5.8GHz VTX dipole antennas, as opposed to circular polarized antennas, are typically “coaxial sleeve dipole” antennas that have an outer lower conductor the same length as the upper exposed center conductor. The Lemon Rx AIO FPV Camera is void of this lower outer equal length conductor on its antenna. I have never seen this design for a 5.8GHz dipole VTX antenna so this could very well be the reason why I experienced issues with what might be signal related. I am not an electronics engineer so I cannot say for sure but the Lemon Rx VTX antenna does look amiss.
Misleading Use of “OSD”
Lemon Rx uses the term “OSD” throughout its AIO FPV Camera description on its website. Most folks that are into flying FPV know this term as On Screen Display of telemetry functions (flight time, battery voltage, RSSI, etc.) that are displayed on the FPV goggle or monitor while flying. I could not find any true OSD functions on the Lemon Rx AIO FPV Camera so I assume it is referring to the internal LED display that shows through the back of the housing on the camera itself.
Power Connector Attachment Failure
The power connector on the rear of my Lemon Rx AIO FPV Camera separated completely from the printed circuit board (PCB) inside, rendering the camera useless. I suppose I can separate the housing and try to re-solder the connector or attach wires directly to the PCB eliminating the connector but it is nice having the option to remove the Lemon Rx Camera while the wiring harness remains on the model.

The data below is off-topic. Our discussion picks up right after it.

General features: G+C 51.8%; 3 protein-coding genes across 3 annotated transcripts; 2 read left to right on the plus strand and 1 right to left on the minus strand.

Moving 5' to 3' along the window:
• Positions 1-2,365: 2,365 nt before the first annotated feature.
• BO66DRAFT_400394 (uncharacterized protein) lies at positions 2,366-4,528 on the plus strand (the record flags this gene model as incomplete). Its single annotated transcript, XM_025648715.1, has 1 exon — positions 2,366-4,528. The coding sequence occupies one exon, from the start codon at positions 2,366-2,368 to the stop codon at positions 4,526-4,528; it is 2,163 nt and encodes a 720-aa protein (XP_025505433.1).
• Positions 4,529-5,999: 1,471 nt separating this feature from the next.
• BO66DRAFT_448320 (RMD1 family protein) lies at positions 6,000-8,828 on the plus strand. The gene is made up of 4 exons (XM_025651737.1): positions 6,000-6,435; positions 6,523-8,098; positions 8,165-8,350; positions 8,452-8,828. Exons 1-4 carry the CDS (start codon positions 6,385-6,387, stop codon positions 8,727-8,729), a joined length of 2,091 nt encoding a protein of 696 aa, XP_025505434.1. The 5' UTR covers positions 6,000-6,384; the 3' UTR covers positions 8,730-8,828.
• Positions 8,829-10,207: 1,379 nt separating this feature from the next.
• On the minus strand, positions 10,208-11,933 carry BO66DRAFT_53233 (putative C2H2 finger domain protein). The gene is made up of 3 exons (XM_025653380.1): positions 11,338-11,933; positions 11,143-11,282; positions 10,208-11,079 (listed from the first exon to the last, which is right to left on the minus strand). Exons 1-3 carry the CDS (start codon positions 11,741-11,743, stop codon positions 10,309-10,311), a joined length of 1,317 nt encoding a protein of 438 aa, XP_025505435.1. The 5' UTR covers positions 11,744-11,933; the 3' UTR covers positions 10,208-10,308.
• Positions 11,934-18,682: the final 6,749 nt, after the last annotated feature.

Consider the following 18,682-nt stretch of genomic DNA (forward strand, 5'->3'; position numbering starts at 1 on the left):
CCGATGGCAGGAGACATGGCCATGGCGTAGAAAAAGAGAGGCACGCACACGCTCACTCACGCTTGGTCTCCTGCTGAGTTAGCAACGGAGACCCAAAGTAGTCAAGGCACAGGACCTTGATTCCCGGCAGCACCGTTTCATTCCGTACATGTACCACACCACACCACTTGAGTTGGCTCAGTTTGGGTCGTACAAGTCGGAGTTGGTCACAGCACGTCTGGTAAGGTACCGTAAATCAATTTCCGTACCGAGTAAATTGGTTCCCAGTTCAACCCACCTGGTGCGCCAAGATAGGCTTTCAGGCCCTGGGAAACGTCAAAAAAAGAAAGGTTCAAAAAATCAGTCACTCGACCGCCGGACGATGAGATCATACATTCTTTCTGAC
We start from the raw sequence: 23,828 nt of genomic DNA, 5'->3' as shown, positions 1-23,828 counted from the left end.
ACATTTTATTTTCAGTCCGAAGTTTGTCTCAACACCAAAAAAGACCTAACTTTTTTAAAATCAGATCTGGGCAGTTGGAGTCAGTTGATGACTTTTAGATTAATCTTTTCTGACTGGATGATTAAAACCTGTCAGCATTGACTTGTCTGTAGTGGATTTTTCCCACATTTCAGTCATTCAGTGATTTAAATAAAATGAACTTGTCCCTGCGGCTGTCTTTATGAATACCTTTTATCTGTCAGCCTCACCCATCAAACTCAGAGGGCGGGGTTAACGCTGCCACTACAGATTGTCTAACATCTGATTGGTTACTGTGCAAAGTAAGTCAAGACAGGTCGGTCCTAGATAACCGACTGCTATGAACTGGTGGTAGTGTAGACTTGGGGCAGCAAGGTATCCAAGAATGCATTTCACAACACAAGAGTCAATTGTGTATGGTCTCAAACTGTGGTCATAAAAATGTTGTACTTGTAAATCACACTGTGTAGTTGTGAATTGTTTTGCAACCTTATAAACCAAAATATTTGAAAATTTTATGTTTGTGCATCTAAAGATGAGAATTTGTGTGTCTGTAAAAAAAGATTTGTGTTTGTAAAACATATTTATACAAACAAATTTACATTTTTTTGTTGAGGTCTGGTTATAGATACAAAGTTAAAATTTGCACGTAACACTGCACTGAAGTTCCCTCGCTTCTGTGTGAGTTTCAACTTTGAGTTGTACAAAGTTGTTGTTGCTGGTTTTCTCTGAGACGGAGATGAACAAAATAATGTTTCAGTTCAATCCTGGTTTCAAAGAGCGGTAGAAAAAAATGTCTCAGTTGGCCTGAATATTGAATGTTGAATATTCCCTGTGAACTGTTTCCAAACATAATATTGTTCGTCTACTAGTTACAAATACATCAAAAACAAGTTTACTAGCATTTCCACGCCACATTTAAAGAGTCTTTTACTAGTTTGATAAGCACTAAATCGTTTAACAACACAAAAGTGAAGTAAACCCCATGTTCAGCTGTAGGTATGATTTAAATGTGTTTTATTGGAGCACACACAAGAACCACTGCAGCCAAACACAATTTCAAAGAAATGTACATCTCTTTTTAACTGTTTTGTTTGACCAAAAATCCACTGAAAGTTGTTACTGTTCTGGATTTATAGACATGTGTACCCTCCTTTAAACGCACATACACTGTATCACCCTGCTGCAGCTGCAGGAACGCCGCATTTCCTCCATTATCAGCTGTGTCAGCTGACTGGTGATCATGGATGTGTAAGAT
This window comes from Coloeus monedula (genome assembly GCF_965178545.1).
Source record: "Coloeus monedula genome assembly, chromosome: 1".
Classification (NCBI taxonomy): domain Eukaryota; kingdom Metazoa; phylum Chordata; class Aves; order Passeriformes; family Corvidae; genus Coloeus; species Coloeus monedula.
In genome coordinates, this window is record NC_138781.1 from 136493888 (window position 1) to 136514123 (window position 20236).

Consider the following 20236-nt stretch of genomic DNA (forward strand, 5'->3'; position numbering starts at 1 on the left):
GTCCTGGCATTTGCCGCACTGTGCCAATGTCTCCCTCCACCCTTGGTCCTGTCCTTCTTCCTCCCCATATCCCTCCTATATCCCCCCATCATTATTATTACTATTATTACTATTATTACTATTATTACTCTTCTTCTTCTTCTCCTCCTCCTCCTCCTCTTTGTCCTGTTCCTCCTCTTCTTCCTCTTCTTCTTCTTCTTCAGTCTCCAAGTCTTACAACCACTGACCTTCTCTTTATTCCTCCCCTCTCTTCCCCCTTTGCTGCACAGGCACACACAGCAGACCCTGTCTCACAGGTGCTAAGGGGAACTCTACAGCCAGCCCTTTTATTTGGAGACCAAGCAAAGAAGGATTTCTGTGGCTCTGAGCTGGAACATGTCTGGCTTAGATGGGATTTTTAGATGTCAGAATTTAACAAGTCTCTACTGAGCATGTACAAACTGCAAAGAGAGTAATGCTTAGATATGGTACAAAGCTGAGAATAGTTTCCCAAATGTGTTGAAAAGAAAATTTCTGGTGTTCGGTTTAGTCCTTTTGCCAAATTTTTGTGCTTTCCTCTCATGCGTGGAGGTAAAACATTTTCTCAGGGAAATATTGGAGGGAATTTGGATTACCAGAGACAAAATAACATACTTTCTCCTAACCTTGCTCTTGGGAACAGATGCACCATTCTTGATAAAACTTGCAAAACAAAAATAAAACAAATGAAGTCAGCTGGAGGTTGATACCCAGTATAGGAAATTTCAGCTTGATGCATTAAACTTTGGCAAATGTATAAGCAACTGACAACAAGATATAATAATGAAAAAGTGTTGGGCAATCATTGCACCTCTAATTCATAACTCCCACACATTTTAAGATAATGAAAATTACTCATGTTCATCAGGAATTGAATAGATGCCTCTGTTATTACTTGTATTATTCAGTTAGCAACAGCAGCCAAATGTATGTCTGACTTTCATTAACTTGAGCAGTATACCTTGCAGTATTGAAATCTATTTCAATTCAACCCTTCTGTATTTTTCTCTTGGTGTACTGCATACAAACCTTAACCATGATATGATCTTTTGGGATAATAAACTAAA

Lemon Rx FPV Camera Pros and Cons
- All in one self-contained unit.
- Very lightweight for a cased AIO FPV camera.
- Built-in amplified microphone on LMD0001.
- Comes standard with a 65° FOV lens that for most is too small.
- Most applications will require repositioning and securing of the dipole-like antenna.
- Remote switching function requires 8 toggles of a radio switch to change frequency.
- No LC filter in the voltage regulator on the receiver power wiring harness.
- Substandard video quality. Could be related to antenna design/signal issue.
- Camera Exposure Compensation function is too sensitive or overcompensates.
- Misleading use of term “OSD” in descriptions. Limited instructions.
- Power connector on the rear of my evaluation camera failed.
- Total price after adding larger FOV lens; $37.40 or $44.70 with mic.
As mentioned in the beginning of this article, I have had good luck with Lemon Rx receivers and aside from very light gauge coax for antennas, I cannot find fault with them. I wish I could say the same for the new Lemon Rx AIO FPV Camera. I would really like to see Lemon Rx succeed with this design, as I think there is definitely a place for an enclosed lightweight AIO FPV camera. The case makes it nice for mounting on top of wing or fuselage and its light weight makes it useable on the smallest of ultra-micro aircraft or quadcopters. So my fingers are crossed, and if I learn of any new developments on the Lemon Rx AIO FPV Camera, I will be sure to update this article.
Links to Lemon Rx AIO FPV Cameras
- Lemon Rx AIO 25mW FPV Camera w/Mic, LMD0001
- Lemon Rx AIO 25mW FPV Camera, LMD0003
- Lemon Rx 95° FOV Lens, LMDA0004
- Lemon Rx 170° FOV Lens, LMDA0003
Close-ups, Feedback and Reviews
To be more mobile friendly, photos on TazRC are limited in size. I would be happy to post any close-up photos on request. Just leave a comment below. Also, feel free to leave your feedback or personal review on the Lemon Rx AIO FPV Camera. Registration not required.